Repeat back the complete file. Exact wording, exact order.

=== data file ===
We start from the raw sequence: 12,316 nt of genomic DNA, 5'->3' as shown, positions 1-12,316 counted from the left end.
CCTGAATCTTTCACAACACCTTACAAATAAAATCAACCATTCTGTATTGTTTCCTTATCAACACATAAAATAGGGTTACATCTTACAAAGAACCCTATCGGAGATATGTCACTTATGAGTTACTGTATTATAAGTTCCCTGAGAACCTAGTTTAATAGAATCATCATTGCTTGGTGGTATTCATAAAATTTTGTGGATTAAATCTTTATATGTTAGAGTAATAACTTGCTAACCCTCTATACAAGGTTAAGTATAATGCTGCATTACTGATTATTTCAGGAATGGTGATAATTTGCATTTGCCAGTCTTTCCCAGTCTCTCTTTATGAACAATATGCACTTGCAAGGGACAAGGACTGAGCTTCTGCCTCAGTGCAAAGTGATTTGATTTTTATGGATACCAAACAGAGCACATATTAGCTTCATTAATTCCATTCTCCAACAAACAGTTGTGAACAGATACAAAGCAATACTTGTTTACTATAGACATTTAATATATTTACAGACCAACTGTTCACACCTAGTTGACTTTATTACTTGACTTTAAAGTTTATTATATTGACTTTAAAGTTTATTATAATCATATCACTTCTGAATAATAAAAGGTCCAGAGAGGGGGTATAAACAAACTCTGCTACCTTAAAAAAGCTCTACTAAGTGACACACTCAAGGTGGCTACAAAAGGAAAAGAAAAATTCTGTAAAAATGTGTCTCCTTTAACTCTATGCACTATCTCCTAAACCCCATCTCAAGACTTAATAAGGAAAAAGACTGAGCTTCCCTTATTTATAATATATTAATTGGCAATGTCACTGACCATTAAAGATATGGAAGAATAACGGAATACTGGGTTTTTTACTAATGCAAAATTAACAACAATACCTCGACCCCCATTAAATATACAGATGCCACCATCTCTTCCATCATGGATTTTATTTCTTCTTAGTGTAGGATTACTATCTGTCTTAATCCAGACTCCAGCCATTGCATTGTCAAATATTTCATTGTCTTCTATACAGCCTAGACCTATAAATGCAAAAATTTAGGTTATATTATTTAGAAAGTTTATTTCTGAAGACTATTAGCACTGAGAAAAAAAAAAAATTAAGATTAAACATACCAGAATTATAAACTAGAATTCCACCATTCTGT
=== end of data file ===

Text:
We start from the raw sequence: 12,316 nt of genomic DNA, 5'->3' as shown, positions 1-12,316 counted from the left end.
CCTGAATCTTTCACAACACCTTACAAATAAAATCAACCATTCTGTATTGTTTCCTTATCAACACATAAAATAGGGTTACATCTTACAAAGAACCCTATCGGAGATATGTCACTTATGAGTTACTGTATTATAAGTTCCCTGAGAACCTAGTTTAATAGAATCATCATTGCTTGGTGGTATTCATAAAATTTTGTGGATTAAATCTTTATATGTTAGAGTAATAACTTGCTAACCCTCTATACAAGGTTAAGTATAATGCTGCATTACTGATTATTTCAGGAATGGTGATAATTTGCATTTGCCAGTCTTTCCCAGTCTCTCTTTATGAACAATATGCACTTGCAAGGGACAAGGACTGAGCTTCTGCCTCAGTGCAAAGTGATTTGATTTTTATGGATACCAAACAGAGCACATATTAGCTTCATTAATTCCATTCTCCAACAAACAGTTGTGAACAGATACAAAGCAATACTTGTTTACTATAGACATTTAATATATTTACAGACCAACTGTTCACACCTAGTTGACTTTATTACTTGACTTTAAAGTTTATTATATTGACTTTAAAGTTTATTATAATCATATCACTTCTGAATAATAAAAGGTCCAGAGAGGGGGTATAAACAAACTCTGCTACCTTAAAAAAGCTCTACTAAGTGACACACTCAAGGTGGCTACAAAAGGAAAAGAAAAATTCTGTAAAAATGTGTCTCCTTTAACTCTATGCACTATCTCCTAAACCCCATCTCAAGACTTAATAAGGAAAAAGACTGAGCTTCCCTTATTTATAATATATTAATTGGCAATGTCACTGACCATTAAAGATATGGAAGAATAACGGAATACTGGGTTTTTTACTAATGCAAAATTAACAACAATACCTCGACCCCCATTAAATATACAGATGCCACCATCTCTTCCATCATGGATTTTATTTCTTCTTAGTGTAGGATTACTATCTGTCTTAATCCAGACTCCAGCCATTGCATTGTCAAATATTTCATTGTCTTCTATACAGCCTAGACCTATAAATGCAAAAATTTAGGTTATATTATTTAGAAAGTTTATTTCTGAAGACTATTAGCACTGAGAAAAAAAAAAAATTAAGATTAAACATACCAGAATTATAAACTAGAATTCCACCATTCTGT